The Addiction to Finishing

We have an addiction to the feeling of finishing.

When we were kids, finishing first, finishing homework, examinations, finishing school. There is an adrenaline rush in ending and closing something and never have to look at it again.

A big part of this comes from the conditioning of being outcome oriented. There is also a lack of opportunities to learn how to pace and appreciate our journey moment to moment. Likely this also gives rise to a lot of anxiety and existential angst.

Inevitably, many of us might come to this conclusion in life (after a lot of unnecessary striving) that there really isn’t a ‘real’ goal and outcome that gives us permanent satisfaction. In fact, the longing for it, and the striving for it perpetuates our pain and discontentment.

There’re so many things in life with no clear endings. A fulfilling career? The retirement? Moment of death? When is the end to being a parent, or a caregiver when you do become one?

The mindful practice to learn to slow down and realize meaning can be found in the here and now is simple to say but challenging to practice. Because it runs counter to what is conditioned in many of us for decades – to want tangible and visible results. Can we then give ourselves patience and time to practice this skill? We might not need 30 years, just practicing mindful pausing for a minute a day, you would have done it 365 times a year.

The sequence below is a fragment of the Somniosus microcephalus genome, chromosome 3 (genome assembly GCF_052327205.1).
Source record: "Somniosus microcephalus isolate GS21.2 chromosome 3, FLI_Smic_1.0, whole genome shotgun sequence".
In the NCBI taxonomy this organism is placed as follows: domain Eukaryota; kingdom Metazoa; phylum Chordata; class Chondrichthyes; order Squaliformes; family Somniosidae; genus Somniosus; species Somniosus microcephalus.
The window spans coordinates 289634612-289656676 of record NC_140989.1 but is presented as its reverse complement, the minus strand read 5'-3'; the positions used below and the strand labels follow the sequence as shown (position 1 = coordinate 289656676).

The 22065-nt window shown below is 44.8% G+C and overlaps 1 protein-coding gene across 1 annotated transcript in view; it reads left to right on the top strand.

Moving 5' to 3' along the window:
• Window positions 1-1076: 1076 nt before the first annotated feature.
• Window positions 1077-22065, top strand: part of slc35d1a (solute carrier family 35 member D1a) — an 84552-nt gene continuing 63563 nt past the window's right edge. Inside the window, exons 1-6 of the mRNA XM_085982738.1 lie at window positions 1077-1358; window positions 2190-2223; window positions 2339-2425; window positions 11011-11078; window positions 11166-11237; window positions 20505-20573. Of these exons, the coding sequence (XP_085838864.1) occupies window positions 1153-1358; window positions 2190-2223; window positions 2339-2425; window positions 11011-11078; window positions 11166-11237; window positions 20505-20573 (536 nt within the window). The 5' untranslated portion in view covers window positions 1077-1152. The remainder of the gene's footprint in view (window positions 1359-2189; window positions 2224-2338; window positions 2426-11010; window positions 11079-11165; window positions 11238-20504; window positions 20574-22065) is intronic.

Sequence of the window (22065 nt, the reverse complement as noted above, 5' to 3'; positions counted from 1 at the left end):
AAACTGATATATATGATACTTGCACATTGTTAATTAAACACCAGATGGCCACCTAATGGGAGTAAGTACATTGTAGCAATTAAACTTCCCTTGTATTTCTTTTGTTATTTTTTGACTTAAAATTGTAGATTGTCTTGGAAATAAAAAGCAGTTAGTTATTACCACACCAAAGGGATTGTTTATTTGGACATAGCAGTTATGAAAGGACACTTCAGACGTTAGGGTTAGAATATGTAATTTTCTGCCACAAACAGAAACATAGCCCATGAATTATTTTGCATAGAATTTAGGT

Your mind can only provide you something automatically if you do it repeatedly.

Even if it’s something that we know is good for us and our well-being, we need to repeatedly do it before our mind registers it. Yes, the mind is smart, but not that smart. Always remind yourself that our habitual conditioning is blocking our new intention and learning. The only way to ‘unlearn’ is to learn a new skill the same way – conditioning. Just that this new conditioning is a conscious choice of growth and change.


Practice and Reflect:

Take a pause even for a minute by following these simple steps:

  1. Observe how are you in the mind and body
  2. Focus on your breathe for as long as you like.
  3. Finish by expanding your awareness to sense the breath, the body and the space around you.


Ponder upon this and Comment Below:

It’s never the end till it’s actually the end.
And we might never actually know what the end is.
Live Now.

– Jace Loi​​​​​​​

To receive regular inspirations, and all things life-and-human, to deepen your own growth and practice.

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